Full recovery a long way off for Italian banks -S&P
MILAN Jan 21 (Reuters) - Italian banks will need to set aside as much as 42 billion euros ($57 billion) in new provisions for credit losses by the end of 2014 and some may have to raise additional capital, rating agency Standard & Poor's said on Tuesday.
It said a full recovery for the sector, which was badly hit by the euro zone debt crisis and is struggling with rising bad debts, remained a long way off because of Italy's weak economic prospects and continued deterioration in asset quality.
S&P expects the stock of bad loans at Italian banks to rise to 310 billion-320 billion euros by the end of this year, or about 18 percent of customer loans.
That will force the lenders to set aside an additional 32 billion-42 billion euros to cover for credit losses between June 2013 and December 2014, according to the agency's estimates. Combined loan loss reserves stood at 111 billion euros at the end of June last year.
"The large stock of NPAs (non-performing assets) is likely to remain a burden for Italian banks as a protracted economic recovery and rising unemployment could lead to further asset quality deterioration," S&P said in a report.
It said that while most banks should be able to generate enough profits to cover for the rise in loan loss provisions, some may require additional capital.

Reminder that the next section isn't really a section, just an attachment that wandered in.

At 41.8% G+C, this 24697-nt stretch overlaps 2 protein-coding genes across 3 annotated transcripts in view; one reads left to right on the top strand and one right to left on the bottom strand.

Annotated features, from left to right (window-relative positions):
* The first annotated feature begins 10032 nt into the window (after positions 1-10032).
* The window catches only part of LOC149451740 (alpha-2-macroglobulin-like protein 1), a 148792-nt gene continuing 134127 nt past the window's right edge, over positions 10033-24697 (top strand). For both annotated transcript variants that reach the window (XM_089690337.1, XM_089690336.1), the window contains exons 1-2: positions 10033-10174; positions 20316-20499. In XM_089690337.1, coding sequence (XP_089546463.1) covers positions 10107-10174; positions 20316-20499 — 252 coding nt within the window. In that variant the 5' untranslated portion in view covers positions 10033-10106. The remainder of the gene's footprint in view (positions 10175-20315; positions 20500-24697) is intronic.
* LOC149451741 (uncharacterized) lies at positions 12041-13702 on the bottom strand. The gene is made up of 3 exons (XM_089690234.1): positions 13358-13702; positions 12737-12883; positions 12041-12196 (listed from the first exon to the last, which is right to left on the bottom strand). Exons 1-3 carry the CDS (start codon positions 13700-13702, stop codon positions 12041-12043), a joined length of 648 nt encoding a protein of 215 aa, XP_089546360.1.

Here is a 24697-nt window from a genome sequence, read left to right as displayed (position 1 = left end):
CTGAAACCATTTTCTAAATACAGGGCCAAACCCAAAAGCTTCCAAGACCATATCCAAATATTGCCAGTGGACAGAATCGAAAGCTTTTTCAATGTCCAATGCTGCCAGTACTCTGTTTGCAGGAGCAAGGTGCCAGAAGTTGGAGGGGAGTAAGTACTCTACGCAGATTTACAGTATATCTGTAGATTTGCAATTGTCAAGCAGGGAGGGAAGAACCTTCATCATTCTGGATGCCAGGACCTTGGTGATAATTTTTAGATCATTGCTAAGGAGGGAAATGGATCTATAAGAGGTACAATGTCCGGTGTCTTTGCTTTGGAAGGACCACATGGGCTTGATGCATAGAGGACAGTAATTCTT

The agency did not specify which banks may have to raise capital, but said the two largest lenders - Intesa Sanpaolo and UniCredit - as well as most cooperative banks were well positioned to meet new regulatory requirements known as Basel III.
Two mid-sized banks that have already announced plans to boost their financial strength at the Bank of Italy's request - Banca Carige and Banca Popolare di Milano - may struggle to do so within the prescribed timeframe because of their weak corporate governance, it said.
Popolare Milano, a cooperative lender, has delayed a 500 million euro capital increase by three months to July because of governance problems that led to the sudden departure of its CEO at the end of October.
Carige, whose top investor is a banking foundation, has been trying for months to sell its insurance assets to help plug an 800 million euro capital shortfall by March and avoid a big rights issue.
S&P also cited still-high costs of funding and modest profitability as two problems for Italian banks, which are having difficulty emerging from the longest post-war recession, now showing signs of ending, in the euro zone's third largest economy.
It said the weaknesses of the Italian banking industry could "become more evident" during a sector-wide health check-up by the European Central Bank to be completed by November.
"We believe there are some downside risks to our expectations and that the difficult domestic economic and operating environment may be more detrimental to some Italian banks' creditworthiness than we currently anticipate," it said.
"As a result, the outlook on the long-term ratings on most of the Italian banks that we rate is negative." ($1 = 0.7383 euros) (Reporting by Silvia Aloisi; Editing by Anthony Barker)